loading page

The effect of COVID-19 First Lockdown on ENT emergencies: what happened and what can we learn?
  • Virangna Taneja,
  • Gerald McGarry
Virangna Taneja
St George's University Hospitals NHS Foundation Trust Department of Ear Nose and Throat Surgery
Author Profile
Gerald McGarry
Glasgow Royal Infirmary
Author Profile

Abstract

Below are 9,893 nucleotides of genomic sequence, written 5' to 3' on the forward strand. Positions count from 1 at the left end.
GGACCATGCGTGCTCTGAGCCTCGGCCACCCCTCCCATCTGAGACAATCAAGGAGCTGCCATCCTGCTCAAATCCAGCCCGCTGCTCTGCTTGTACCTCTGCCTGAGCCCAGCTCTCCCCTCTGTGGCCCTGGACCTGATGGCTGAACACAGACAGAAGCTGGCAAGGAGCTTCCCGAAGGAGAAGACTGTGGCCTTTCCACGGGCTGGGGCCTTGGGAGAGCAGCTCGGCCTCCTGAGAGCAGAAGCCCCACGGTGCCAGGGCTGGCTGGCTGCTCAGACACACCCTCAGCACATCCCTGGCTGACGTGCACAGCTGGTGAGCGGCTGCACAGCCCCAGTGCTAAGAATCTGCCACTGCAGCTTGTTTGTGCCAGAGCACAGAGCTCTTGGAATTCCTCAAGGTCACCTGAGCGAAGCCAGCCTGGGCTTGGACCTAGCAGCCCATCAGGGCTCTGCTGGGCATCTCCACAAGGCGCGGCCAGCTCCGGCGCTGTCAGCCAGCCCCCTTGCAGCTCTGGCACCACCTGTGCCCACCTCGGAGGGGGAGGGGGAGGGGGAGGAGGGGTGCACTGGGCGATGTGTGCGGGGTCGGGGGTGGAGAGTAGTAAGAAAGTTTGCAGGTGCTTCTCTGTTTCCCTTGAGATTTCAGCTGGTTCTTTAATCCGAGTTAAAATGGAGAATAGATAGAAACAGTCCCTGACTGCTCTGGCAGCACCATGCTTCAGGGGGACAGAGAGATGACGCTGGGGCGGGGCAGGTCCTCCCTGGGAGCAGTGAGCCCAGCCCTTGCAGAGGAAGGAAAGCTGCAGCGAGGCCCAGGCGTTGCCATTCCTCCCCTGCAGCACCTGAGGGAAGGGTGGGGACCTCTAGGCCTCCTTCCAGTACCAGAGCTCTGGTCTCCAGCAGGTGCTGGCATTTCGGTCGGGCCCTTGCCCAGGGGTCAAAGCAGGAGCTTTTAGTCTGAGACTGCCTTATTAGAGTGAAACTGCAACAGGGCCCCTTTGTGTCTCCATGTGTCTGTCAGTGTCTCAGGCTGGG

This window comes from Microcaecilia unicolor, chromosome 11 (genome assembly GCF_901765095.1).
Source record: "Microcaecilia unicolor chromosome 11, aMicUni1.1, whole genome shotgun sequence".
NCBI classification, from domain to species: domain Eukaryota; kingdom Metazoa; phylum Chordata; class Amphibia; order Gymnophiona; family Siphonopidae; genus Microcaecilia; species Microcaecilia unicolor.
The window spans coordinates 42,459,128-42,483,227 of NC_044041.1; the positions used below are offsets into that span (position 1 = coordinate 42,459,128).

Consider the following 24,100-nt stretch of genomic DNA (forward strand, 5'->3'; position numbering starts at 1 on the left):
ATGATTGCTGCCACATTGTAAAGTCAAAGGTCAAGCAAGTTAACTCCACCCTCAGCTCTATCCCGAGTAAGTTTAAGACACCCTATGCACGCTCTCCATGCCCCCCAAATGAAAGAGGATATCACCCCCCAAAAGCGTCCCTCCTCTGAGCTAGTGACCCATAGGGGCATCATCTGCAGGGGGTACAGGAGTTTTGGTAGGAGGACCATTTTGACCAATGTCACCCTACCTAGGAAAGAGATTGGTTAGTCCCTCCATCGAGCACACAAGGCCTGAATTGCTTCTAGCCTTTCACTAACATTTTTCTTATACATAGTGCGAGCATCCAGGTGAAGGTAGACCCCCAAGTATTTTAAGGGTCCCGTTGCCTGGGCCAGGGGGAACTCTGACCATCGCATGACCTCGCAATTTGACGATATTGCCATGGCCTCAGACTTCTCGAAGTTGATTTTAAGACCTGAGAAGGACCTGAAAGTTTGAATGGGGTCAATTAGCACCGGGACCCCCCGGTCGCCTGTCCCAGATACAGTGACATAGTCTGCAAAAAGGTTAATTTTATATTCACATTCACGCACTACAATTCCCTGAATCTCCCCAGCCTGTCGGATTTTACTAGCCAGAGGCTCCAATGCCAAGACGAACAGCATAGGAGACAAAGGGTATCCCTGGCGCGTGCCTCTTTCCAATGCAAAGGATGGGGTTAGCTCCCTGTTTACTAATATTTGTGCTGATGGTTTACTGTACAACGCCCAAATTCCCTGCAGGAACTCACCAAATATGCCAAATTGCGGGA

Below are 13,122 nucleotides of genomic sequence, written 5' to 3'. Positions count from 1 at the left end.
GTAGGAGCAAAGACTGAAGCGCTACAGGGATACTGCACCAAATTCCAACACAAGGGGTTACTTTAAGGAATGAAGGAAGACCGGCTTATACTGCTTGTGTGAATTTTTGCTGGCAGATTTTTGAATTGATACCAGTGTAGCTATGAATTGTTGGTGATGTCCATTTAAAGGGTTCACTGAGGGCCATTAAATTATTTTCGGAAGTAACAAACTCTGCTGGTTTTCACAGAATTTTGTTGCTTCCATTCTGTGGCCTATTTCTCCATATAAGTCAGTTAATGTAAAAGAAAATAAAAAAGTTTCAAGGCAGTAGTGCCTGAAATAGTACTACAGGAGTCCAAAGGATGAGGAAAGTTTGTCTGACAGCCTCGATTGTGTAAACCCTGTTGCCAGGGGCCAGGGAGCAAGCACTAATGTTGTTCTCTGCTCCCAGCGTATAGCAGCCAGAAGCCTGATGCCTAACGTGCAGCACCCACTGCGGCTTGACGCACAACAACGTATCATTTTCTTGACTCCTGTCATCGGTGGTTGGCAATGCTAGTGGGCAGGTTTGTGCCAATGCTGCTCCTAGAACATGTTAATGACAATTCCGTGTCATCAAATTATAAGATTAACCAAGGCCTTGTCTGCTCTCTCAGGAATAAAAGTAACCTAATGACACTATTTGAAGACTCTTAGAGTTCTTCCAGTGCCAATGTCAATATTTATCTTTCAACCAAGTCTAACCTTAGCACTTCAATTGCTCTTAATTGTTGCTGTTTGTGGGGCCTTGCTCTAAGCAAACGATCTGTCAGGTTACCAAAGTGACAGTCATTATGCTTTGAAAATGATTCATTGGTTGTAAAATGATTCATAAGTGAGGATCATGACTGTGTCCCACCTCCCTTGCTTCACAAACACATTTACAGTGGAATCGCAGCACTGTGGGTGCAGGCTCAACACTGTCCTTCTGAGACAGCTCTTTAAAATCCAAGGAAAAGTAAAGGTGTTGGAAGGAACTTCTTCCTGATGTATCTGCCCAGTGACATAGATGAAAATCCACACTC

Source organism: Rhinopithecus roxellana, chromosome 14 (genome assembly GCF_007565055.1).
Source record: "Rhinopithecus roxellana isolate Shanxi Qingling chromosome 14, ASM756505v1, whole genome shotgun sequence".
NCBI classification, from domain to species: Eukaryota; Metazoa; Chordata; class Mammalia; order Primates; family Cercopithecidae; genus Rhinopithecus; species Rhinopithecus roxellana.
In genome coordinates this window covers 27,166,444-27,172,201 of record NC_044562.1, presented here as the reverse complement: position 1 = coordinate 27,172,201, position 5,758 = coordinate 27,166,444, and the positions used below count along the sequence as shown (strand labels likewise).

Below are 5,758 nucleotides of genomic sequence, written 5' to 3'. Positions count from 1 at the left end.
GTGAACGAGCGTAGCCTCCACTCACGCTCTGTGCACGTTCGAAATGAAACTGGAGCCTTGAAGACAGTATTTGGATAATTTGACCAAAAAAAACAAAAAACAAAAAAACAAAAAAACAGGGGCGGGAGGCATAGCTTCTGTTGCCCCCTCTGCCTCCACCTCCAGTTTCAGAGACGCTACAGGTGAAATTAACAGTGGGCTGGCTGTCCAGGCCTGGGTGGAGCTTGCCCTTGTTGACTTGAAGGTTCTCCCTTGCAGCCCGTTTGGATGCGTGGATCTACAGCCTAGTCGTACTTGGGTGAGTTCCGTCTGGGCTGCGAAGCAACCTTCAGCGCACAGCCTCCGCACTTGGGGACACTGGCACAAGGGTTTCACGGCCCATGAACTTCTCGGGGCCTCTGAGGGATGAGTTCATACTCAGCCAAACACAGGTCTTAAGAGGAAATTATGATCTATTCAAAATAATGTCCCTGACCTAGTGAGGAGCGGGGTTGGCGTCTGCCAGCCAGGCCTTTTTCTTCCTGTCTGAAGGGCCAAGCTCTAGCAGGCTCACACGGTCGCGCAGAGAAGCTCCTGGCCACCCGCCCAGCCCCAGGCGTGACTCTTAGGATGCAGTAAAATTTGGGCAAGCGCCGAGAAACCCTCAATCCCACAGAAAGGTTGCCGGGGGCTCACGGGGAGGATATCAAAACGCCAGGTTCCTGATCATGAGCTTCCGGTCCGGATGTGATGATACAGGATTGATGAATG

ENT emergencies are heterogeneous and include infections, inflammatory and traumatic conditions. We observed what appeared to be a dramatic alteration in emergency presentations to our unit during the early phase of 1st COVID-19 Lockdown in 2020. Objective- This study compares pre COVID-19 presentations with 1st Lockdown presentations and examines the overall numbers; conditions encountered and draw conclusions which may influence future planning for ENT services. Setting-Records for emergency ENT presentations to a regional centre were examined for two comparable 61-day time periods. Design and Participants-Presentations for April and May 2019 (pre COVID-19) were compared to April and May 2020 (1st Lockdown). Records were compared with regards to overall numbers, demography, diagnosis and treatment. Admissions for COVID-19 related airway interventions and admissions/attendances for elective complications were excluded. Results and conclusion-In the pre COVID-19 group, 649 emergency presentations were recorded: 401 infection related cases, 90 epistaxis, and 158 non-infectious/traumatic cases. In the 1st Lockdown group, 254 emergency presentations were recorded: 121 infection related cases, 56 epistaxis and 77 non-infectious/ traumatic cases. Overall, there was a 61% reduction in emergency presentations during the 1st Lockdown. Infectious cases reduced by 70%, epistaxis reduced by 38% and non-infectious cases fell by 51%. All of these differences were statistically significant (p value <0.05). The infectious category showed the greatest reduction in presentations and within this category the greatest change was observed in Laryngeal infections (95%), facial cellulitis (84%) and Tonsil infections (73%).